Stop using these food words

eyeglasses on bookIn every industry, buzzwords and catchphrases come and go, and food is no exception. Sometimes these terms have sticking power, but usually they fall in and out of favor faster than you can say "Bam!". A few sayings are fondly remembered, but many times words and phrases can't leave the lexicon soon enough. Keep that thought in mind as you read the list of 21 words that The Kitchn says we should stop using - now.

Topping the list is a word that many of us have grown to loathe - foodie. The Kitchn calls it the "worst food word crime of them all". (The only trick to getting rid of it is finding a substitute on which we can all agree.) This is followed by 'za (short for pizza), the first of several abbreviations or shortcuts. Really, is it too much effort to squeeze out one more syllable? Many of the words may be age-limited - I have a difficult time picturing anyone over the age of 25 using the word sammie for sandwich.

Turning to catchphrases, the first of what The Kitchn describes as "Food Phrases With No Juice Left in Them" is "cooked to perfection." Other tired phrases include "a party in your mouth" and "jazz up". I haven't heard most of those phrases in quite some time; I'm either hanging out with people ahead of or greatly behind the curve.

The comments section yields another crop of words and phrases that readers find particularly annoying. Topping this list is the shortcut term "veggies", along with "clean" and "artisanal". (One commenter linked to a story about a bar that is charging an extra $1 for 'artisanal' ice cubes!) There was a bit of disagreement amongst readers on a few of the selections, especially "mouthfeel" and "depth of flavor", with proponents of both saying they were descriptive enough to be useful.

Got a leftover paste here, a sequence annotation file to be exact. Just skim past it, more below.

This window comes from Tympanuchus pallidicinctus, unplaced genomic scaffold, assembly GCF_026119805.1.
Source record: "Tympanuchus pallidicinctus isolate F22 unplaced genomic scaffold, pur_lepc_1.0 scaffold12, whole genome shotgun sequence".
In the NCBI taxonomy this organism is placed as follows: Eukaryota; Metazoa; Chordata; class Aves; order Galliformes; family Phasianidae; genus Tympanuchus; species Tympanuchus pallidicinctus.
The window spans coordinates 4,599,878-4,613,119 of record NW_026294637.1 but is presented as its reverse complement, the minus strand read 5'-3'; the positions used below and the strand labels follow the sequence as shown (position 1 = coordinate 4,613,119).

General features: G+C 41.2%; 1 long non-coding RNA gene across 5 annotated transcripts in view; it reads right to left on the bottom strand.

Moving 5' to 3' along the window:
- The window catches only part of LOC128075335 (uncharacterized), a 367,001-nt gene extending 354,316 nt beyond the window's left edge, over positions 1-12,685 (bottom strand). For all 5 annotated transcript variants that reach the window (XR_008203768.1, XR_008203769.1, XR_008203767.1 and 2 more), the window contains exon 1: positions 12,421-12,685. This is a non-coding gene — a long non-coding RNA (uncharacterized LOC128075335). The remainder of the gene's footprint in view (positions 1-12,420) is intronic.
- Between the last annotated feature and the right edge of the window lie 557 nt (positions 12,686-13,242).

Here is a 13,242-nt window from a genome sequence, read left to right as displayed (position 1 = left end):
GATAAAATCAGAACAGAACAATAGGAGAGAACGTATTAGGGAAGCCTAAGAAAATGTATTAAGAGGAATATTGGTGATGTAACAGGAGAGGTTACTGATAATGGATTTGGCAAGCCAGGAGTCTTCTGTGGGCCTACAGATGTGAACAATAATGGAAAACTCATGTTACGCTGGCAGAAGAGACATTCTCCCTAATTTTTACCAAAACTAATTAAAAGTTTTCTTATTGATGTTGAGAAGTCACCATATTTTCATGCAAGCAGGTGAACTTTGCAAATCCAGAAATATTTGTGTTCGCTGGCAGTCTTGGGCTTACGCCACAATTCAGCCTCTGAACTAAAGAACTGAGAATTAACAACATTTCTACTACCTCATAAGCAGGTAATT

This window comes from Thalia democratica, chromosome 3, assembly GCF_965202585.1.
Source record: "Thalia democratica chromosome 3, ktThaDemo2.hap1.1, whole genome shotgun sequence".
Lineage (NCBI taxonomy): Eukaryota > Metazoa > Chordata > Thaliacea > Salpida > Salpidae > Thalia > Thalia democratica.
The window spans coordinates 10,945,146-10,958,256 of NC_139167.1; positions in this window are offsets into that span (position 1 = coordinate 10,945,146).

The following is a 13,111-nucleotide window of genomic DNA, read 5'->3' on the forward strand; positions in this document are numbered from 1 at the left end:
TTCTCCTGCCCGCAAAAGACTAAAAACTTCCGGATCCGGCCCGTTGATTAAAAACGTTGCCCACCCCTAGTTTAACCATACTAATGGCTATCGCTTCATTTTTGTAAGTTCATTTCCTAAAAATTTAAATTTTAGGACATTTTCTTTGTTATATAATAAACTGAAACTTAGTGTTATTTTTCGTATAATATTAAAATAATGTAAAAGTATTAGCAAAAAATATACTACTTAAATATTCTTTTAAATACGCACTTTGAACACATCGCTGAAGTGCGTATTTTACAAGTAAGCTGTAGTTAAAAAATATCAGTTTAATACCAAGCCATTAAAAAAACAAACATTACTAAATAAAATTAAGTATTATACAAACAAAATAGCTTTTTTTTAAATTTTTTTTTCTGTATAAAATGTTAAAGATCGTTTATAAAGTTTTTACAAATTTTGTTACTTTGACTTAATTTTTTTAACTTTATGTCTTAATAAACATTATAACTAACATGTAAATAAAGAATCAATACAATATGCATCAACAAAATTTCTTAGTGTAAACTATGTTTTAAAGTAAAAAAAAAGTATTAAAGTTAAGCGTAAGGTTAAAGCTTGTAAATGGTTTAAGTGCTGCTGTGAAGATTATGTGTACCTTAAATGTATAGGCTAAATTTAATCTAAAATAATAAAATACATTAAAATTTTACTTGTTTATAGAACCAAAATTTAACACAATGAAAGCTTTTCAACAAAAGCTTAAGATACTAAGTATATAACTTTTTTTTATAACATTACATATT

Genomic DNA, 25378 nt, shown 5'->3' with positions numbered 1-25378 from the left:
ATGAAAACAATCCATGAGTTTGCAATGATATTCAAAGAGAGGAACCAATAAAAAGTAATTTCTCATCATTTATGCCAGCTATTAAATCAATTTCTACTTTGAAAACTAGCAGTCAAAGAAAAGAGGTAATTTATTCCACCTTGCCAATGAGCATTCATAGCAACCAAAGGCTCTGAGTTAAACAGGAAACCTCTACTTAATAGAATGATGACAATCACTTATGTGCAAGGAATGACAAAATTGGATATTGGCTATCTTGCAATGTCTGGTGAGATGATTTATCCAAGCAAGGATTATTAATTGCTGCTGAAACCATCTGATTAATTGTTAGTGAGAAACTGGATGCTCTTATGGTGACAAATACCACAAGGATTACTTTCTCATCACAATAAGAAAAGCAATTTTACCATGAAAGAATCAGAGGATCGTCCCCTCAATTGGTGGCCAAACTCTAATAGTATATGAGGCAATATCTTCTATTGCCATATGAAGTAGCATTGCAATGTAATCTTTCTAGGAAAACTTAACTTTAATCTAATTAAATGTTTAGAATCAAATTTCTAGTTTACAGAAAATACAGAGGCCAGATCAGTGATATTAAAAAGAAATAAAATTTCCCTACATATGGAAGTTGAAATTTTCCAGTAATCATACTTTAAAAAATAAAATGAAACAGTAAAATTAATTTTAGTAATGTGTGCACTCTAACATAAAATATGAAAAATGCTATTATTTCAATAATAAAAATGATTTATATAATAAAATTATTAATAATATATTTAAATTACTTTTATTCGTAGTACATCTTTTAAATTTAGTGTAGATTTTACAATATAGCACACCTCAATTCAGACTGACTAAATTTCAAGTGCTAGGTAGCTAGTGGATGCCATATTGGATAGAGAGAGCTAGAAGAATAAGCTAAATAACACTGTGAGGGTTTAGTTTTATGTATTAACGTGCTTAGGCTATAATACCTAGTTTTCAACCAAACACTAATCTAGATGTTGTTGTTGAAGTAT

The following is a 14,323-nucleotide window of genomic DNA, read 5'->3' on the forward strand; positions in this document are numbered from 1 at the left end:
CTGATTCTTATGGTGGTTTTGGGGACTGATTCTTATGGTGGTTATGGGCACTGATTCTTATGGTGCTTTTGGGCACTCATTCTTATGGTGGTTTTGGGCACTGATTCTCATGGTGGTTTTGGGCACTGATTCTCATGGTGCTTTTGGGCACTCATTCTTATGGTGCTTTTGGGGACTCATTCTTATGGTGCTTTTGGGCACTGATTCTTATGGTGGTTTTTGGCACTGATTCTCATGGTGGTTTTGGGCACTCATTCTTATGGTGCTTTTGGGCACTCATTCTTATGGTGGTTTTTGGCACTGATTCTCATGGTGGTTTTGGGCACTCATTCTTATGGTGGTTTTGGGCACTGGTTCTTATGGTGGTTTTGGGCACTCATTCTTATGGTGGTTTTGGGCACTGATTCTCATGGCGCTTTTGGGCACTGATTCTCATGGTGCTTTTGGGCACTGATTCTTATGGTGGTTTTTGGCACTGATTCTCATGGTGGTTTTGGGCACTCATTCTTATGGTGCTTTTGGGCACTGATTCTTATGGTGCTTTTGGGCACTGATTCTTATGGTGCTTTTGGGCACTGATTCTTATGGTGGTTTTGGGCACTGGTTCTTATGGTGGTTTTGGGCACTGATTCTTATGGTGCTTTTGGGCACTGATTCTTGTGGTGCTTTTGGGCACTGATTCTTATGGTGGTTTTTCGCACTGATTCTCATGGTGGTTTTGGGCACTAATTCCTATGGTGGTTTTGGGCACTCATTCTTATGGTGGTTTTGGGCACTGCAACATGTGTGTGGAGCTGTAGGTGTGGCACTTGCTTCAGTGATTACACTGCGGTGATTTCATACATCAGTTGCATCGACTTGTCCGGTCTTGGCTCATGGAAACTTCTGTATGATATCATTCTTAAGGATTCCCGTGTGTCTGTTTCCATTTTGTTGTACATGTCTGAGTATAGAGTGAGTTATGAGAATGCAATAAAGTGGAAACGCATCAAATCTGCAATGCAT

I'm in agreement with those who think "artisanal" is used much too frequently. What words or sayings would you add to the list?

7 Comments

  • Foodycat  on  4/3/2016 at 9:30 AM

    Definitely agree about "yummy" unless you are 5. "Melt in the mouth" and "with a twist" (unless you are ordering a martini) I think can go too.

  • darcie_b  on  4/3/2016 at 11:52 AM

    ^^Yes, "with a twist" has got to go.

  • IngridO  on  4/3/2016 at 6:14 PM

    I read the article on The Kitchn's web site, and considering the comments there were started a year ago, I don't think the message has been heard by the wider population. I have to agree the phrase "Cooked to perfection" has become meaningless through it's overuse.

  • annmartina  on  4/5/2016 at 10:11 AM

    anything-crafted: chef-crafted, hand-crafted, kitchen-crafted

  • Bloominanglophile  on  4/5/2016 at 10:30 AM

    I don't mind "yummy" as much as I do "yummo". A person near and dear to me has used it a few times, and it always sets my teeth on edge!

  • Foodfann  on  4/5/2016 at 12:04 PM

    I would second the previous comment and add: any word or phrase coined or popularized by Rachel Ray. Also detest "foodie".

  • Mrs_MG  on  4/29/2016 at 3:29 PM

    What about umami? Or is that the same as yummy?

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